The Maribyrnong River as it flows past the Melbourne suburb of Essendon West
|Name origin: Woiwurrung|
|- left||Deep Creek|
|- right||Jackson Creek|
|- location||Great Dividing Range, Victoria|
|- elevation||1,000 m (3,281 ft)|
|- location||Melbourne, Australia|
|Basin||1,450 km2 (559.8 sq mi) |
|Wikimedia Commons: Maribyrnong River|
The inner western and north-western suburbs of Melbourne are located in the vicinity of the Maribyrnong River and the river has given its name to the suburb of Maribyrnong and the local government area, the City of Maribyrnong.
- 1 Etymology
- 2 History
- 3 Geography
- 4 Course
- 5 Recreational use
- 6 Crossings
- 7 Flora and fauna
- 8 Environmental Issues
- 9 See also
- 10 References
- 11 External links
The river was initially named Saltwater River by early settlers, due to the tidal nature of its lower reaches. The name Maribyrnong however, is derived from either mirring-gnay-bir-nong which in Woiwurrung, the language of the local Wurundjeri people, is said to mean "I can hear a ringtail possum" or "saltwater river" (Gunung or Gunnung is Woiwurrung for river, as seen in the names of other watercourses in the area, such as; Koonung Creek and Birrarung).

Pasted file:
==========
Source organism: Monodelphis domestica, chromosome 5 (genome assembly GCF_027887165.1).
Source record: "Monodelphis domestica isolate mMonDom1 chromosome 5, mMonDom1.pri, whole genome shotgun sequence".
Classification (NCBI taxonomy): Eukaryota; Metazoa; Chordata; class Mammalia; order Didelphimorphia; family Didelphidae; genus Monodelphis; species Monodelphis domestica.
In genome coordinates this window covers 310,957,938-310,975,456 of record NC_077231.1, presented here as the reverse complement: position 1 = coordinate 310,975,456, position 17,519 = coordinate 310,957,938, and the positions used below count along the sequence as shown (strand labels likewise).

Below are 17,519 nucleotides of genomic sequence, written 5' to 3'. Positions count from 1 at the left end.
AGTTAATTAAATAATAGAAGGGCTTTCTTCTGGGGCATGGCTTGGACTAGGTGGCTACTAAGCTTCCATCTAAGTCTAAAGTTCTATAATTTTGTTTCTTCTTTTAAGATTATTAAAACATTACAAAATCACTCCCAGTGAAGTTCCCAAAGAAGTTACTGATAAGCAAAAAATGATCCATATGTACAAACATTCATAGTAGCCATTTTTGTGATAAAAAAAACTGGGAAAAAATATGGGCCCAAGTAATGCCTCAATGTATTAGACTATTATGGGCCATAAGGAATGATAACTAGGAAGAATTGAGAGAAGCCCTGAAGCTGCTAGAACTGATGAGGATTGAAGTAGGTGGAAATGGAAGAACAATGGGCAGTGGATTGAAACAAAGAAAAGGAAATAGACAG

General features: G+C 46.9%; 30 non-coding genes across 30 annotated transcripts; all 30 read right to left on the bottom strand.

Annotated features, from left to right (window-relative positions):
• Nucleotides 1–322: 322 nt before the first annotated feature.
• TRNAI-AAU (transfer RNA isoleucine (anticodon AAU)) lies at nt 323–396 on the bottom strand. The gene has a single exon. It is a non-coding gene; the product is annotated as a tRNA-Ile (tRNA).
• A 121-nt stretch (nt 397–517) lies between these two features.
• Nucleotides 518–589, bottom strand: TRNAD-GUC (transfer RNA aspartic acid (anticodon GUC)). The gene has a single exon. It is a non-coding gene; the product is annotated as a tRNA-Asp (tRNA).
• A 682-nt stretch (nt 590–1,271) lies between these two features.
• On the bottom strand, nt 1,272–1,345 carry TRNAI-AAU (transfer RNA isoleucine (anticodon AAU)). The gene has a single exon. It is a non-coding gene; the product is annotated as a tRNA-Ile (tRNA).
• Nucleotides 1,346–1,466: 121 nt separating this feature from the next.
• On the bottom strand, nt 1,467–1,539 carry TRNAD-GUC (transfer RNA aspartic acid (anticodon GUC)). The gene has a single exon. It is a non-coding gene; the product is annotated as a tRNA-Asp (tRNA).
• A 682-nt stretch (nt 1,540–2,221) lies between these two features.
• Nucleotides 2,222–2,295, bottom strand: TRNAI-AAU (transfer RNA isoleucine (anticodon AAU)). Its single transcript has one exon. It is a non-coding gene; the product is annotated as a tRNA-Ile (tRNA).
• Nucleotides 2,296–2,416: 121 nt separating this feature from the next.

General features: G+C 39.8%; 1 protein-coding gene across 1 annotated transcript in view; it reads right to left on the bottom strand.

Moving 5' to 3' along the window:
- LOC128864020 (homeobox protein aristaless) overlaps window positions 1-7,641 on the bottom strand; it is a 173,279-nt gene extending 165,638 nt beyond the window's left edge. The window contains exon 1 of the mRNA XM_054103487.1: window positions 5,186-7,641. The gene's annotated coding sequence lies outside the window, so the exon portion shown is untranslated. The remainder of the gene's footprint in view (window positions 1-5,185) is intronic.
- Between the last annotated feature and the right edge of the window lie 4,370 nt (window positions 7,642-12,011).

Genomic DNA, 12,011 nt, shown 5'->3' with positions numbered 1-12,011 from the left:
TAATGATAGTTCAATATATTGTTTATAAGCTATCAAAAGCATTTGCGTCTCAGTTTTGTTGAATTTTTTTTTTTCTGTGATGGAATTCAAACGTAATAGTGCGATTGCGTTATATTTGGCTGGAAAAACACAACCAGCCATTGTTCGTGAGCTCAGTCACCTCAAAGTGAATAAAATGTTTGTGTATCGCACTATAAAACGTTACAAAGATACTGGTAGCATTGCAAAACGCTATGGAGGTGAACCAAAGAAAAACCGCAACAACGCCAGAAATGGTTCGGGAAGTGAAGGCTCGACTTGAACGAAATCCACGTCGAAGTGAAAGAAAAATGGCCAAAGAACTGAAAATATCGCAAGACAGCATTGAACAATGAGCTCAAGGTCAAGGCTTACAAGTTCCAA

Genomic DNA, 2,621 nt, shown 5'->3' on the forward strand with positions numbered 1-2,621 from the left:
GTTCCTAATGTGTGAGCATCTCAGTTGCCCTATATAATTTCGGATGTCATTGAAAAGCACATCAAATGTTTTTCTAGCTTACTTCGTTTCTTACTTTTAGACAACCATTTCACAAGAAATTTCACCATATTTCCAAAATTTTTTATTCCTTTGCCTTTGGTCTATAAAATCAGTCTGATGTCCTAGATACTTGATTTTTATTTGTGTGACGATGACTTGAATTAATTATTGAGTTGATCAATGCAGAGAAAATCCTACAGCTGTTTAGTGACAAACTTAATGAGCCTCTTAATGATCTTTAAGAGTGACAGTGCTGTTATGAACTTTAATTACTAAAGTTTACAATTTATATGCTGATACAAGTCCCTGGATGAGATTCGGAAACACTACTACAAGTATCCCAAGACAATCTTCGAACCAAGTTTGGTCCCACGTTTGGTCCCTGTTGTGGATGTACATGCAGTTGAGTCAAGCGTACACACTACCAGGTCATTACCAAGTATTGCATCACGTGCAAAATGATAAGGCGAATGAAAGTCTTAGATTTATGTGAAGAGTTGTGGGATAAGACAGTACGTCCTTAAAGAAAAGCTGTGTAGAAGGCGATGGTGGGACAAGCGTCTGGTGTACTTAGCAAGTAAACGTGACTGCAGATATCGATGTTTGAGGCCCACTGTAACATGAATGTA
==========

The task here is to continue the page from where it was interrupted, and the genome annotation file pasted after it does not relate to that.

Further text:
Marriburnong is an alternate spelling listed on a map dated from 1840.
The Maribyrnong River valley has been home for the Wurundjeri people of the Kulin nation for up to 40,000 years. Human remains dated at least 15,000 years old have been found along the river, with much older signs of human habitation also present.
The first Europeans to explore along the river were the party led by Charles Grimes, Deputy Surveyor-General of New South Wales, in February 1803. John Batman is likely to have explored up the river in early 1835. With the establishment of the colony of Melbourne later that year, sheep runs were soon established by Edmund Davis Fergusson and Michael Solomon in the Avondale and Sunshine areas. On Solomon's sheep station the ford now near the west end of Canning Street in Avondale Heights soon became known as Solomon's Ford. This was the lowest crossing on the Saltwater (Maribyrnong) River, and the furthest inland point of tidal influence. Batman is believed to have crossed the river at this point probably in the well worn steps of Aboriginals. It was for many years the only way from Melbourne to Geelong and land west.